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Summary of Working Paper No. 43-1996

I.6.2 : Behavior of Ice Floe in Restricted Waters

By Dr. Hajime Yamaguchi, Department of Naval Architecture and Ocean Engineering, Graduate School of Engineering, University of Tokyo, Japan.

A new model named "Distributed Mass / Discrete Floe model", is proposed for practical computations of mesoscale pack ice rheology. This model possesses the advantages of both the continuum and the discrete element ones: it can express the discrete nature of pack ice which is difficult for a continuum model to treat, and can realize much shorter computation time than a discrete element model. The pack ice is divided into ice floe bunches in which the floes, assumed to be distributed uniformly, are modeled as inelastic circular disks or rectangles floating on the water. The ice interaction forces are formulated from the relation between the impulse on the bunch and the variation of the bunch momentum. The ocean flow is calculated by a multi layer model simultaneously with the ice floe movement.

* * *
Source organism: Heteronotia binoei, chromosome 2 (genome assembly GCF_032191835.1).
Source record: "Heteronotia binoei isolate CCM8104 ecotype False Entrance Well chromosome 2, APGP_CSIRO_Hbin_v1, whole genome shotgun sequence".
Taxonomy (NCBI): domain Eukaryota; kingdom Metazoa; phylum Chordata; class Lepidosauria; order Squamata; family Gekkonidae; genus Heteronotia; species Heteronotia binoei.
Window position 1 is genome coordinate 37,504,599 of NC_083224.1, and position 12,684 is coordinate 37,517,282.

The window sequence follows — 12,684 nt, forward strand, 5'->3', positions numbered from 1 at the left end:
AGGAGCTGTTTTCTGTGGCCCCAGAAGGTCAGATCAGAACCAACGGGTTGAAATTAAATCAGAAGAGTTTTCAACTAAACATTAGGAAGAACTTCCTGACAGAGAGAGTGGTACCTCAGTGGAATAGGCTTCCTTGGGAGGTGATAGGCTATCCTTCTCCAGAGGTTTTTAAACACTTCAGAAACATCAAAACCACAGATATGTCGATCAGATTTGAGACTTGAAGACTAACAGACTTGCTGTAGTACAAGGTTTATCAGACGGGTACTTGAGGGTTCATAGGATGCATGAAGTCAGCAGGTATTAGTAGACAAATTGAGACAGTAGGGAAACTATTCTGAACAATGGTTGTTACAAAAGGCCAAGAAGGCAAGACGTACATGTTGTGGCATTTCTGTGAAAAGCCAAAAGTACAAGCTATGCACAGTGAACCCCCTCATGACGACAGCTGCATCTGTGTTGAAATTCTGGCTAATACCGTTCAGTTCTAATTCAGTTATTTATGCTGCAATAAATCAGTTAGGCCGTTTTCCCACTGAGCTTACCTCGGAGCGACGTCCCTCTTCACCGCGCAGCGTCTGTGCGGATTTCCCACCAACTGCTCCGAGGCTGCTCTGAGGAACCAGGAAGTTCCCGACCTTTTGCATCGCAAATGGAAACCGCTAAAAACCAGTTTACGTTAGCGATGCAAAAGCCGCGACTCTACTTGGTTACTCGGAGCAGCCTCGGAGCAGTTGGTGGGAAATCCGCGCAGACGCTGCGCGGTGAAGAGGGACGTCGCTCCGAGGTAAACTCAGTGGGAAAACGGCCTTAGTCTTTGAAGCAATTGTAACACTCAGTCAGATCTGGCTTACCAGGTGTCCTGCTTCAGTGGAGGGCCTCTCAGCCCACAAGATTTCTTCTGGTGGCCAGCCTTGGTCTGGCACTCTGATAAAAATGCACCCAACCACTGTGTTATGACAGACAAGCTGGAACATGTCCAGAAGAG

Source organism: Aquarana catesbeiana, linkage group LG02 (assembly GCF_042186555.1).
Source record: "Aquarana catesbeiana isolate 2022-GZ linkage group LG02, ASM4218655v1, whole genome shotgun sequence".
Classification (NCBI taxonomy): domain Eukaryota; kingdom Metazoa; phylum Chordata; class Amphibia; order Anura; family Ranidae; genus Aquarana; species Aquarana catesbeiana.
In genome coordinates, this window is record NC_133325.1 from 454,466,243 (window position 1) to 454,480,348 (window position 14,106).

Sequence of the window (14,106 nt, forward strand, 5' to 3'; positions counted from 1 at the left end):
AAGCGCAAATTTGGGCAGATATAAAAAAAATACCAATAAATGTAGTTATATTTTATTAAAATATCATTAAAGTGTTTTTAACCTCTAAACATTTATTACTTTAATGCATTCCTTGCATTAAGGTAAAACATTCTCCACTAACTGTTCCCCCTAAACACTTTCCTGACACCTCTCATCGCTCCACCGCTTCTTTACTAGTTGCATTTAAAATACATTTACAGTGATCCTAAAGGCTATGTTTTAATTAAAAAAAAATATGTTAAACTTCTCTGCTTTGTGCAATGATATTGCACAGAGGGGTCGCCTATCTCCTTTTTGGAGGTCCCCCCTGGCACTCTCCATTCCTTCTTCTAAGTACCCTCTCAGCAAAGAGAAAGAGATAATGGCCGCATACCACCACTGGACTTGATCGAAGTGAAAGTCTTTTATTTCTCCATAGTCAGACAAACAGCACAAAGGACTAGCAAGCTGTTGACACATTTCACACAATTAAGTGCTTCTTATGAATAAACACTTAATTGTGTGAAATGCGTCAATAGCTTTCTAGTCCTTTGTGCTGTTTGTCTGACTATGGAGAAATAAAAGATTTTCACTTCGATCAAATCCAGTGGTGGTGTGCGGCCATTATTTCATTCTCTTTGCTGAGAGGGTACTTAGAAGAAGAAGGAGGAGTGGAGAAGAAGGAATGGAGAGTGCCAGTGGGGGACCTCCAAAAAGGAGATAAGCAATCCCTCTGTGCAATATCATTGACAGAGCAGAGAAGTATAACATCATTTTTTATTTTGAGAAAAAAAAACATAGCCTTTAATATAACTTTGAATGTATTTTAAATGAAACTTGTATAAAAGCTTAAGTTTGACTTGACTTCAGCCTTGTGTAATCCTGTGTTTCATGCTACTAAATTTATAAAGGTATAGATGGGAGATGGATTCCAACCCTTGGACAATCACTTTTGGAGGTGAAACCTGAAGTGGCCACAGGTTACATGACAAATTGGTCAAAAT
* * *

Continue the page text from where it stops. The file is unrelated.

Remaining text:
In a circulation water channel, drift tests of physical model floes were performed in order to investigate the characteristics of their motion and interaction with the structure. The floe motion near the structure depends on the floe shape. Disk floes show a lateral motion in front of the structure. They flow out from both sides of the structure and the number of floes in front of the structure decreases with time. On the other hand, rectangle floes scarcely expand laterally. The number of the floes in front of the structure remains almost constant with respect to time. These experiments indicate that when the motion of pack ice is simulated around a structure, it is important to choose the floe shape. The disk floe motion and the rectangle floe motion can be regarded as the two extreme cases of pack ice motions. An actual pack ice motion may be between these two extreme cases.

Some computations using Distributed Mass / Discrete Floe (DMDF) model were made. Simulation results were compared with the circulating water channel experiments and the sea ice motion in the southern part of the Okhotsk. The DMDF predicted the circulating water channel drift tests quite closely. The DMDF results also compared quite well with the sea ice motion.